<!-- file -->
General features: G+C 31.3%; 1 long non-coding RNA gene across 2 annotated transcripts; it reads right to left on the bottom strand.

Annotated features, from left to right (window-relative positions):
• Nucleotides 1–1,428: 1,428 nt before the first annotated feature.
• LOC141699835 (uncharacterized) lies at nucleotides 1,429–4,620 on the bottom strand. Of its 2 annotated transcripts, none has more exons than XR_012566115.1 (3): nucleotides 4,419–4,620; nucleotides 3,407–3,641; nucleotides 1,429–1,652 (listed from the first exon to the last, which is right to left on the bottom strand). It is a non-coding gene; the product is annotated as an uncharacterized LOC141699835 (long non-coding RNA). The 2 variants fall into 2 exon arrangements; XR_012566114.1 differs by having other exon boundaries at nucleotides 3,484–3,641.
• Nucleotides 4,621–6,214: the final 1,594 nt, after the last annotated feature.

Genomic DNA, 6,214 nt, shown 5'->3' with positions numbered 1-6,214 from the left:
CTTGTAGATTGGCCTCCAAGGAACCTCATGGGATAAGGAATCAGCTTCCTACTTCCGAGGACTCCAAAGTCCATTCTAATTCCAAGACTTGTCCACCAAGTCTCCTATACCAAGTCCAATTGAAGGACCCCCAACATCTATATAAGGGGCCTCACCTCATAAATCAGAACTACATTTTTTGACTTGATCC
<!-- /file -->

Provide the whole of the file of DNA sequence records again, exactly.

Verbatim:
General features: G+C 31.3%; 1 long non-coding RNA gene across 2 annotated transcripts; it reads right to left on the bottom strand.

Annotated features, from left to right (window-relative positions):
• Nucleotides 1–1,428: 1,428 nt before the first annotated feature.
• LOC141699835 (uncharacterized) lies at nucleotides 1,429–4,620 on the bottom strand. Of its 2 annotated transcripts, none has more exons than XR_012566115.1 (3): nucleotides 4,419–4,620; nucleotides 3,407–3,641; nucleotides 1,429–1,652 (listed from the first exon to the last, which is right to left on the bottom strand). It is a non-coding gene; the product is annotated as an uncharacterized LOC141699835 (long non-coding RNA). The 2 variants fall into 2 exon arrangements; XR_012566114.1 differs by having other exon boundaries at nucleotides 3,484–3,641.
• Nucleotides 4,621–6,214: the final 1,594 nt, after the last annotated feature.

Genomic DNA, 6,214 nt, shown 5'->3' with positions numbered 1-6,214 from the left:
CTTGTAGATTGGCCTCCAAGGAACCTCATGGGATAAGGAATCAGCTTCCTACTTCCGAGGACTCCAAAGTCCATTCTAATTCCAAGACTTGTCCACCAAGTCTCCTATACCAAGTCCAATTGAAGGACCCCCAACATCTATATAAGGGGCCTCACCTCATAAATCAGAACTACATTTTTTGACTTGATCC